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Will it be third time lucky for Haas?

Haas unveiled a new title sponsor ahead of the 2022 US Grand Prix, but will it help propel them up the F1 grid?

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During its six-year stint in Formula 1, Haas has had a far from smooth ride, with the team seemingly making the headlines at some stage in a season.

In their debut campaign, Haas’ rivals complained that their car built by Dallara was a copy of the 2015 Ferrari, and although the FIA gave the team the benefit of the doubt, the accusations of Ferrari’s influence in Haas’ designs continued.

Regardless of the accusations, Haas continued to punch above its weight, and in 2018, they were narrowly pipped to fourth in the constructors’ championship by Renault, a considerable achievement considering that the Anglo-French team’s level of investment was much higher than Haas’.

The 2019 F1 season saw the arrival of a new title sponsor, the mysterious and unknown Rich Energy, a company led by William Storey, a self-confessed petrolhead and a man with ambitions to challenge Red Bull.

The new black and gold coloured cars may have looked the part, but that didn’t translate to better results on the track, with Haas losing ground to its midfield rivals. Worse still, Storey was involved in several legal disputes, and after the 2019 Italian Grand Prix, the partnership finally ended.

Rich Energy’s departure would usher in two more title sponsors, so with the Dallas-based Moneygram company taking over from Uralkali in 2023, the question is how Haas got to this stage and whether it will be third time lucky for a team that’s previously been hard-bitten by other title sponsors.

Kevin Magnussen of Haas during 2022 Belgian GP | Andy Hone / LAT Images/Haas F1 Team

Enter and exit Uralkali

After a turbulent 2020 season that saw the team nearly go bankrupt during the Covid-19 pandemic, Haas secured yet another title sponsor for 2021 with Russian fertiliser company Uralkali owned by Dimitry Mazepin, over from Rich Energy.

Even though the driver lineup consisted of Mazepin’s son Nikita and 2020 Formula 2 champion Mick Schumacher, Haas suffered a turbulent 2021 season, failing to score a point.

Already a lightning rod for controversy, Mazepin did nothing to improve the team’s fortunes and was frequently off the pace compared to Schumacher with the pair nearly coming together several times that season forcing Steiner into firefighting mode.

But hopes were high going into 2022, and the new Haas VF-22 looked strong in pre-season testing at Barcelona. However, just as it seemed, things were finally going to plan events over 7,000 km away would put Haas’ plans into chaos.

Russia’s invasion of Ukraine had dire consequences for the team, and that was due to Mazepin’s close relations with President Vladimir Putin, with Mazepin senior appearing at a meeting of businessmen held by Putin at the Kremlin just days after tanks arrived in Ukraine.

As a result, Haas removed all Uralkali branding and shortly after the Barcelona test Haas completely cut ties with Uralkali dumping Mazepin in the process.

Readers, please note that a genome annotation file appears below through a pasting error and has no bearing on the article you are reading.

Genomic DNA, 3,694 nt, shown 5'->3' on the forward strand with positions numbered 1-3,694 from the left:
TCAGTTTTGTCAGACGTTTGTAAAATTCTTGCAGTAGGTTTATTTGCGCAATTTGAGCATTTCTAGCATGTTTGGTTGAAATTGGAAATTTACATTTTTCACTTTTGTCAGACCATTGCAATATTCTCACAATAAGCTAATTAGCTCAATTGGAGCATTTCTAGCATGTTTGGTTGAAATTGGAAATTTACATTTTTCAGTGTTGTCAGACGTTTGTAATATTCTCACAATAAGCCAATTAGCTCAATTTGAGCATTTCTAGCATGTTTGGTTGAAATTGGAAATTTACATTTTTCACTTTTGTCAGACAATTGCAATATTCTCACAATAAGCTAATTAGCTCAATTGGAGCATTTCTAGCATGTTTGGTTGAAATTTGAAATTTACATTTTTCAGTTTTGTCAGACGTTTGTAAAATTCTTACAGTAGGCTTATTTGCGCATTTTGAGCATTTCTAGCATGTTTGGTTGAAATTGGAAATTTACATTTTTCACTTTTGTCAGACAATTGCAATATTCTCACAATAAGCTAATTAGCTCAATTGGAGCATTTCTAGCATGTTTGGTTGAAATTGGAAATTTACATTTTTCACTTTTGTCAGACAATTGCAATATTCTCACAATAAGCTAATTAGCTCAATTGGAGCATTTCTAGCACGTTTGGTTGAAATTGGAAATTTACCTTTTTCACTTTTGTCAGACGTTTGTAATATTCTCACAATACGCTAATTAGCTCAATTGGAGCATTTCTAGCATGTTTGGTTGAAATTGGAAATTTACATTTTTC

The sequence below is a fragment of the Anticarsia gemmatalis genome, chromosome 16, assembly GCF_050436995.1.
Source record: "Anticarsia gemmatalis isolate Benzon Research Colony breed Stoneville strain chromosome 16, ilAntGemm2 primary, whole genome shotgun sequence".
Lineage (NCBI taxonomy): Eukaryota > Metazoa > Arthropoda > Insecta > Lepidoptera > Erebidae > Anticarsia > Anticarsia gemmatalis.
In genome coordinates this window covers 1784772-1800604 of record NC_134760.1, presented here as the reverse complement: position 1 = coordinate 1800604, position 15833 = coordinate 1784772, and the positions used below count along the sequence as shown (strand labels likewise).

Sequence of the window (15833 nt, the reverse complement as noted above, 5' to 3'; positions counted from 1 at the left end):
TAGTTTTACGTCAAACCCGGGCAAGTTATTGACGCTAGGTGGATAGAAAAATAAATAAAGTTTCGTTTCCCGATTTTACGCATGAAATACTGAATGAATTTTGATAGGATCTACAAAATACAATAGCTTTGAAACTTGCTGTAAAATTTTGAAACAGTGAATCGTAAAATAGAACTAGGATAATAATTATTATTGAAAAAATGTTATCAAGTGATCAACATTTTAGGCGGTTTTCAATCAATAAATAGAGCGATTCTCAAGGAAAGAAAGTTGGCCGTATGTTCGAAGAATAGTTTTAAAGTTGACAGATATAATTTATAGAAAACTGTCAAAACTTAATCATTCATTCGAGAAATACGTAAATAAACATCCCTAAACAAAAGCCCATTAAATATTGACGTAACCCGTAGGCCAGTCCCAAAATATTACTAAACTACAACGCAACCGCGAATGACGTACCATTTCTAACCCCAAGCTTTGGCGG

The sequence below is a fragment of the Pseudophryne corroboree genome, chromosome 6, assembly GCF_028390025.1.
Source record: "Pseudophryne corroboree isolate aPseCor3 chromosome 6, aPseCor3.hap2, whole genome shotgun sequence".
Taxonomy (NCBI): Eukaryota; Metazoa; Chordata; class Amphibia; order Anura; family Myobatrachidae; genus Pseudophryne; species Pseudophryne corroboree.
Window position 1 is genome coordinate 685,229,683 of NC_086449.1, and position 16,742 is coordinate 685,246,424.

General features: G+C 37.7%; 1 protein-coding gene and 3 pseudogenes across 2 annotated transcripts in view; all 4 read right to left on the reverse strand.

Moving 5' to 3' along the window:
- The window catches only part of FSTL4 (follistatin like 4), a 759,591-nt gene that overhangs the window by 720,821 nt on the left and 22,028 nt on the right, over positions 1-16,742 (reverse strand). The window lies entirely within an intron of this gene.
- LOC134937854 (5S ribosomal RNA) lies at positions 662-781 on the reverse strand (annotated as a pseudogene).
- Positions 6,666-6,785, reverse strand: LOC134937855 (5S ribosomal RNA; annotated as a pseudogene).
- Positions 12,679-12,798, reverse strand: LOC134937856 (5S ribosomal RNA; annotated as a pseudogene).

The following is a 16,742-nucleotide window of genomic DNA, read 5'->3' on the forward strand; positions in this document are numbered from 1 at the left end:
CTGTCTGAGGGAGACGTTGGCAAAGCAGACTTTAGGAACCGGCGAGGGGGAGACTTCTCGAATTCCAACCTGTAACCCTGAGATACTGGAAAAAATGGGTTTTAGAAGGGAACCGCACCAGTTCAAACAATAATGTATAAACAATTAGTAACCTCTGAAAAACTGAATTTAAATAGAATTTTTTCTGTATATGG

Haas F1 Team

Enter Moneygram

Although Mazepin’s replacement Kevin Magnussen got the team off to a dream start in Bahrain, but Haas could not develop the VF-22. 

With a series of crashes costing the team millions of dollars, Haas suddenly found themselves on a shoestring budget as they dropped back through the midfield.

The team had been chasing a new title sponsor all season, but after months of waiting, Haas finally secured a new title sponsor for 2023 and beyond, on the eve of the 2022 United States Grand Prix weekend.

Step forward Moneygram a money transfer company based in Dallas that operates in over 200 countries and employs over 2,000 people across the globe.

Unlike Rich Energy, whose revenue was not public knowledge at the time of the deal with Haas being irked, Moneygram’s 2019 revenue hit $900 million, and the company was recently brought out by private equity firm Madison Dearborn Partners for $1 billion in February of this year clearing all of the company’s debts in the process.

What does it mean for Haas?

Moneygram’s arrival also brings stability to a team desperately trying to get back to the lofty heights of 2018, and with the company signing a multi-year deal starting next year, it might just be the booster that Haas needed to help expand their operations.

Formula 1’s smallest team has been lagging behind its midfield rivals for some time, and with both parties gaining significantly through the partnership, Moneygram would gain more exposure whilst Haas would enjoy financial stability helping the team through what looks likely to be a tough financial year.

What also helps Haas is that Moneygram’s investment will help the team operate at the budget cap level and spend the same amount as other teams, which they’ve struggled to do over the past two years.

Suppose Moneygram’s partnership with Haas leads to on-track success. In that case, it could help inspire other American companies to take the plunge and invest in Formula 1 at a time when America is rapidly embracing the sport.

Haas still has a long way to go before they’re challenging the likes of Red Bull, Ferrari and Mercedes for race wins, but the new investment from Moneygem might put them on the road to success and to be finally recognised as America’s Formula 1 team.

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